How to Draft a Resume After College?

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Drafting a resume when you are fresh out of college might seem like a daunting task at first. When it comes to writing the various sections, you will meet a roadblock when you have to write about your work experience. Since you have freshly graduated, it is evident that you may have little to no work experience. However, you still have ample information to provide to prospective employers. At this point, you need to focus on your educational background and what you choose to do with it. 

Ways to Draft Your First Resume

Here are some ways to help you draft your resume after graduating college.

The following is a guide for recent college grads on how to structure their resume:

  • To get started, write a captivating aim on your resume or resume summary.
  • Include evidence of your schooling in the relevant part of your CV.
  • Promote any relevant experience you may have gained while pursuing your education.
  • Make a list of the talents and experiences you possess that are relevant to the advertised position.
  • Add parts to your resume that will make you stand out from the other applicants.

Recent Graduate Resume Examples: How to Draft a Recent Graduate Resume?

Resume A recent college graduate with a degree in computer science and a machine learning minor is desired for this position. To choose victors across a variety of sporting competitions, a class project was developed using AI with the goal of besting more than 500 pupils. I am applying for the junior data scientist position at Brooklyn Tech, and my qualifications include a grade point average of 3.9 and 80 classroom hours relevant to data science.

The objective explains to a potential employer how the objectives of your career fit with those of the organization. You’ll still employ applicable talents, experience, and verifiable achievements.

1. Categorize Your Achievements


While drafting your resume, be sure to mention your achievements in categories. 

While your GPA scores should go under educational qualifications, your sports and debating achievements should go under extra-curricular activities.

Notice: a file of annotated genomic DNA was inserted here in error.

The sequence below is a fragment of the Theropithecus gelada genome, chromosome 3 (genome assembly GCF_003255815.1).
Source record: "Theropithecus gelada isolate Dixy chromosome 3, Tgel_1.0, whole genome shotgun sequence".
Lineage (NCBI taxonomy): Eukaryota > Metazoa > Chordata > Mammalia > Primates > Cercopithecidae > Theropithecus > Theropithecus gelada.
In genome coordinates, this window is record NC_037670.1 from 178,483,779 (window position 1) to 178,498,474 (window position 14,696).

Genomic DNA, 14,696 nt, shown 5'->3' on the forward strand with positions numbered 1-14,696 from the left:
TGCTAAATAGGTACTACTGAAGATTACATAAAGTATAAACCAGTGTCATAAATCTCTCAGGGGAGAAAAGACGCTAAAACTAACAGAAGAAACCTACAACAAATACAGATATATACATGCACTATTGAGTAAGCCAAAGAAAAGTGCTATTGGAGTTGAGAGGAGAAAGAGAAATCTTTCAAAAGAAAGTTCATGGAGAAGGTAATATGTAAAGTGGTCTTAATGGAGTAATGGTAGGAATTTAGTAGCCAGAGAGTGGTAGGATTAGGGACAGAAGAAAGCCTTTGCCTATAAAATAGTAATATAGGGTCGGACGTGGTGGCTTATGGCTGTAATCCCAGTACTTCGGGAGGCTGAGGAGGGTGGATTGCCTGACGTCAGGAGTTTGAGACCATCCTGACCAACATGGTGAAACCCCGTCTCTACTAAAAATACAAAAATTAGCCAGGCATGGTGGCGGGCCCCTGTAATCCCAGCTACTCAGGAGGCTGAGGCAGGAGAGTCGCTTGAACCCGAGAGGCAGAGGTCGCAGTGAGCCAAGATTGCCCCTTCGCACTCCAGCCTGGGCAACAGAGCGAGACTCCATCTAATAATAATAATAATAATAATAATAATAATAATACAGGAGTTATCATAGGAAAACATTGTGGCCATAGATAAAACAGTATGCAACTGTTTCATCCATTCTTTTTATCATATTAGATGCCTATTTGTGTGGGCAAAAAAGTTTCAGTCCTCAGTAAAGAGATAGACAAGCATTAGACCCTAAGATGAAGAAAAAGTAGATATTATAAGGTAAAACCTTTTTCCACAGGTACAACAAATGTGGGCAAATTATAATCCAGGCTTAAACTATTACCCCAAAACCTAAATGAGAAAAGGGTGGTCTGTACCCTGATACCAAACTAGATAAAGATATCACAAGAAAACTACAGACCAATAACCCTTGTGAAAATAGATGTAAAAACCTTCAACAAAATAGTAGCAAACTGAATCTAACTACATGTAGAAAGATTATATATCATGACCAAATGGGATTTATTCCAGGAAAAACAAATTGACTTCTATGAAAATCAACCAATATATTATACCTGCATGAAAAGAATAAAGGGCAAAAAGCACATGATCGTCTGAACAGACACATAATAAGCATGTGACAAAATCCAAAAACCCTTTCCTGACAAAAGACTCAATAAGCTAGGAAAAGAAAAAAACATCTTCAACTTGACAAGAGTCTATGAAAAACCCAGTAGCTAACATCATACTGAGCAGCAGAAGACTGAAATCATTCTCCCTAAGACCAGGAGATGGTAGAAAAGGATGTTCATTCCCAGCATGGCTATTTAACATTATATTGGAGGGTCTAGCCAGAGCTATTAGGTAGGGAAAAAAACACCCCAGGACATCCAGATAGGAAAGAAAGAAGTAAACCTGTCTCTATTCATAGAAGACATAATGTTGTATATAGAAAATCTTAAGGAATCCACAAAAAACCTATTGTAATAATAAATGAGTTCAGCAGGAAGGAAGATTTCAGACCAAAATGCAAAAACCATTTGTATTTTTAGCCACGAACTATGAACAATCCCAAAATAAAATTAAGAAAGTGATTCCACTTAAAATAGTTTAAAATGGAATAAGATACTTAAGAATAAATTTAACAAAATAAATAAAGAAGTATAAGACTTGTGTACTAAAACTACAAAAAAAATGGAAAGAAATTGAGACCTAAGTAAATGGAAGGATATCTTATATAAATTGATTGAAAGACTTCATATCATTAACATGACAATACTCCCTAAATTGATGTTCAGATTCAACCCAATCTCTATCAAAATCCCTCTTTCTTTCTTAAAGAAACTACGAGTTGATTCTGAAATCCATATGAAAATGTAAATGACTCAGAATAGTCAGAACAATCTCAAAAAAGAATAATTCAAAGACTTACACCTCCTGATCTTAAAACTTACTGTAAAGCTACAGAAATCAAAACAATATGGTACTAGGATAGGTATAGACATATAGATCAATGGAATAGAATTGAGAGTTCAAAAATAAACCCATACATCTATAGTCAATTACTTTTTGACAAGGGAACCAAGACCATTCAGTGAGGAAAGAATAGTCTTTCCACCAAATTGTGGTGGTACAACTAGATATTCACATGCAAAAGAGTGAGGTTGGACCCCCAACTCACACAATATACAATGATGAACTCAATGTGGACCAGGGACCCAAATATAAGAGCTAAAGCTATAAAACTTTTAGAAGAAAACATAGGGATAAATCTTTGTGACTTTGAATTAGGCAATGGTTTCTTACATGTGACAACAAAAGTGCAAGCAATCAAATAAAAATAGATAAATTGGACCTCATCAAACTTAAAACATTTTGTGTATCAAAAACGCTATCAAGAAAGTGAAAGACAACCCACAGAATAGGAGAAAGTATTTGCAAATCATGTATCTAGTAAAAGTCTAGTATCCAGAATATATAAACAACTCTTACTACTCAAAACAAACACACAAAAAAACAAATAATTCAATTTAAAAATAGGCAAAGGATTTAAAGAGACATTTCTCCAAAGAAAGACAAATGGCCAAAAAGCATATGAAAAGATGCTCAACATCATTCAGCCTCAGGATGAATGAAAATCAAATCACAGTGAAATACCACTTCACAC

Mention your involvement with the local community under voluntary work and services. And if you have done a summer job, mention it under work experience. 

Your merits in piano or art lessons should go under hobbies and interests. Any prizes you receive should go under the awards and recognitions. 

Categorizing your achievements will show that you have been working on various aspects of your life, which is sure to impress your recruiter. 

2. Be Specific About What You Want to Do When Drafting a Resume

Resume 3-Min

With the wide world and a sea of opportunities open in front of you, it is natural to feel overwhelmed about which industry you might want to join. 

Often, students pursue their higher education to work in a particular sector, only to find they want something different after graduating. It is perfectly alright to feel this way. 

However, it would be best if you drafted your resume in a way so that your employer does not feel you are confused. As a result, try drafting a couple of resumes intended for various sectors and include relevant skills for that sector only. Or else your resume will confuse your employers about your strengths, and you do not want that.

3. Always Include Additional Coursework

Ensure you always include your additional coursework and certifications in your resume. If you are still pursuing a course, mention the dates when your course gets over. 

Moreover, always relate your certifications and courses to the position you intend to apply for. Since fresh graduates pursue many different courses, employers often have difficulty finding candidates who meet their requirements. 

Highlighting this aspect will help them make this choice that can be instrumental in landing their first job.

4. Use of Active Verbs

One of the best ways of drafting your resume after college is to use an ample number of active verbs. Even if you do not have enough work experience, it does not mean that you have not done some fieldwork. 

You could have helped a professor in research, assisted your coach, written an article for the university magazine, worked at an animal shelter part-time, promoted your college sports team for sponsorship, and so much more. 

Using these active verbs can help make your resume stand out from the rest. 

5. Formatting and Proofreading 

One would be amazed to find out the number of resumes that get rejected because of shoddy formatting and proofreading. The resume is the first thing an employer sees about a candidate; if they see it is full of errors, it reflects poorly on the person it belongs to. 

Many promising graduate students lose out on internship programs because they do not devote much attention to correct formatting and proofreading their resumes. The employers get the impression that the candidate could be just as careless when working. 

Make sure you meticulously review your resume to fix any formatting and proofreading errors before submission. Use an editing tool or ask a mentor to go through it to avoid mistakes. 

Drafting your resume for the first job after college needs time and patience. Before you start writing it, make a note of all the achievements you are proud of in your life. Be it your high GPAs, an award, or a skill you acquired because of a course you completed, all of it will be useful if you use them effectively while drafting your resume. 

For more tips regarding personal development, career growth, job search, and understanding workplace dynamics, head to You will receive help in every aspect you need. 

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